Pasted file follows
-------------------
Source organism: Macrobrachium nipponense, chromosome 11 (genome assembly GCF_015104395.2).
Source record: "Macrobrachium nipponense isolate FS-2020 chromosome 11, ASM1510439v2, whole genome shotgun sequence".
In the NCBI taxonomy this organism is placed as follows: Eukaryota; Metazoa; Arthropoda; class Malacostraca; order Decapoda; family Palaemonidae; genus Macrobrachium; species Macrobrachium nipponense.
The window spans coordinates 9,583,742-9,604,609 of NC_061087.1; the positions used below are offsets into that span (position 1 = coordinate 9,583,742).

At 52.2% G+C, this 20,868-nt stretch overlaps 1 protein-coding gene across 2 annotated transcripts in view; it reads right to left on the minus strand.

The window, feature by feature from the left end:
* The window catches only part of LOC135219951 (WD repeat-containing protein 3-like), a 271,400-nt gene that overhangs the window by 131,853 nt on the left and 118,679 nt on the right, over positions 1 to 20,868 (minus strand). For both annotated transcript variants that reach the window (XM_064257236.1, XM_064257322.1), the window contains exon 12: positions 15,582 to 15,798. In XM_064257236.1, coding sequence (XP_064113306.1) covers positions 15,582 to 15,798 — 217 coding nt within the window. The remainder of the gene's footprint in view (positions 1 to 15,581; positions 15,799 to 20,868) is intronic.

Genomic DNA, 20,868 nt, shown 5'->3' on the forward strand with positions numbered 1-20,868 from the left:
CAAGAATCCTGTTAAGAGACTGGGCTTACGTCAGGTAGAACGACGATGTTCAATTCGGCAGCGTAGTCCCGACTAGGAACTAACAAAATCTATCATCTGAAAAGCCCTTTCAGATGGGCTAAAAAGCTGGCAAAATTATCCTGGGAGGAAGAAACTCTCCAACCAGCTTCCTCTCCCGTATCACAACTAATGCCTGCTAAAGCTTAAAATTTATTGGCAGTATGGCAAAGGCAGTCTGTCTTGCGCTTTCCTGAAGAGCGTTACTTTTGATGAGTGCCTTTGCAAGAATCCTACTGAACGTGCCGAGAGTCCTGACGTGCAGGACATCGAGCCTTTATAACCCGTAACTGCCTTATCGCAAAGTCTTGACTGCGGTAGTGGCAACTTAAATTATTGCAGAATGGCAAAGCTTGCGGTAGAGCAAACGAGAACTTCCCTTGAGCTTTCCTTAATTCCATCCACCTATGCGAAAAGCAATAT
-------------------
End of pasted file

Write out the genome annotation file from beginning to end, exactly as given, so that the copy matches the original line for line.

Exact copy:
Source organism: Macrobrachium nipponense, chromosome 11 (genome assembly GCF_015104395.2).
Source record: "Macrobrachium nipponense isolate FS-2020 chromosome 11, ASM1510439v2, whole genome shotgun sequence".
In the NCBI taxonomy this organism is placed as follows: Eukaryota; Metazoa; Arthropoda; class Malacostraca; order Decapoda; family Palaemonidae; genus Macrobrachium; species Macrobrachium nipponense.
The window spans coordinates 9,583,742-9,604,609 of NC_061087.1; the positions used below are offsets into that span (position 1 = coordinate 9,583,742).

At 52.2% G+C, this 20,868-nt stretch overlaps 1 protein-coding gene across 2 annotated transcripts in view; it reads right to left on the minus strand.

The window, feature by feature from the left end:
* The window catches only part of LOC135219951 (WD repeat-containing protein 3-like), a 271,400-nt gene that overhangs the window by 131,853 nt on the left and 118,679 nt on the right, over positions 1 to 20,868 (minus strand). For both annotated transcript variants that reach the window (XM_064257236.1, XM_064257322.1), the window contains exon 12: positions 15,582 to 15,798. In XM_064257236.1, coding sequence (XP_064113306.1) covers positions 15,582 to 15,798 — 217 coding nt within the window. The remainder of the gene's footprint in view (positions 1 to 15,581; positions 15,799 to 20,868) is intronic.

Genomic DNA, 20,868 nt, shown 5'->3' on the forward strand with positions numbered 1-20,868 from the left:
CAAGAATCCTGTTAAGAGACTGGGCTTACGTCAGGTAGAACGACGATGTTCAATTCGGCAGCGTAGTCCCGACTAGGAACTAACAAAATCTATCATCTGAAAAGCCCTTTCAGATGGGCTAAAAAGCTGGCAAAATTATCCTGGGAGGAAGAAACTCTCCAACCAGCTTCCTCTCCCGTATCACAACTAATGCCTGCTAAAGCTTAAAATTTATTGGCAGTATGGCAAAGGCAGTCTGTCTTGCGCTTTCCTGAAGAGCGTTACTTTTGATGAGTGCCTTTGCAAGAATCCTACTGAACGTGCCGAGAGTCCTGACGTGCAGGACATCGAGCCTTTATAACCCGTAACTGCCTTATCGCAAAGTCTTGACTGCGGTAGTGGCAACTTAAATTATTGCAGAATGGCAAAGCTTGCGGTAGAGCAAACGAGAACTTCCCTTGAGCTTTCCTTAATTCCATCCACCTATGCGAAAAGCAATAT